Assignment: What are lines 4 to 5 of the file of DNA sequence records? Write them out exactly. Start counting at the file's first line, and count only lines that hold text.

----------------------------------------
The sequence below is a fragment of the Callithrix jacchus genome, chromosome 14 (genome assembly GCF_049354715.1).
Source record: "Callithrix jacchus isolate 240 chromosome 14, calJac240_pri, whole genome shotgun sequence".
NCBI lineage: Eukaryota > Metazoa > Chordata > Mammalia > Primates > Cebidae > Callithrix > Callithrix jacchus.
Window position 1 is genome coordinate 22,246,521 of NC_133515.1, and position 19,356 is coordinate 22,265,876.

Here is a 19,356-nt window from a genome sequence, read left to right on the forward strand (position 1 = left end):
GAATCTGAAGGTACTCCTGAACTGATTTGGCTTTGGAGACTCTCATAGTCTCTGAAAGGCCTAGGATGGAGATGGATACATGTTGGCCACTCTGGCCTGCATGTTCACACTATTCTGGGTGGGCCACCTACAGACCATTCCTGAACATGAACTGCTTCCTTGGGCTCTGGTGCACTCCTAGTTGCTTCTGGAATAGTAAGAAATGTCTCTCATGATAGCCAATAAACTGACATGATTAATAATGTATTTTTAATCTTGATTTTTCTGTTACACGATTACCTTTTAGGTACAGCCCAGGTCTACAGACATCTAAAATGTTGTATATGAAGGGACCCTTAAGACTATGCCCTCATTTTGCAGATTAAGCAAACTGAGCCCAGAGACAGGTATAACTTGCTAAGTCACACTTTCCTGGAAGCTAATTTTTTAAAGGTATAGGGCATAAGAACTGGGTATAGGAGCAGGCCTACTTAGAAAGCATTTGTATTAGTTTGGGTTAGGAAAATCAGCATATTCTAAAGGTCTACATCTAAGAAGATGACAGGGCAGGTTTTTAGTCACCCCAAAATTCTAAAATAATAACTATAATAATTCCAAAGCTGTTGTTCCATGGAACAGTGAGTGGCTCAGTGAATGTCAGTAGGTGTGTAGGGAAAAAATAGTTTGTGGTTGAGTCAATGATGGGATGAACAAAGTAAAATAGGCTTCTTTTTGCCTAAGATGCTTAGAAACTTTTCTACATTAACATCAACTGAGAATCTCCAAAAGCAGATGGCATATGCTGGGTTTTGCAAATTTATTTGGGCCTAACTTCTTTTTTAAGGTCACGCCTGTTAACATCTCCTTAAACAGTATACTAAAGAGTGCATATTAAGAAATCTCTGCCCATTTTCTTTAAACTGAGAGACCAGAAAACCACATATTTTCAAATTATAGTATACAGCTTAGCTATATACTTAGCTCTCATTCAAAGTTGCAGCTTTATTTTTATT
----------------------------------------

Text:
Window position 1 is genome coordinate 22,246,521 of NC_133515.1, and position 19,356 is coordinate 22,265,876.

Here is a 19,356-nt window from a genome sequence, read left to right on the forward strand (position 1 = left end):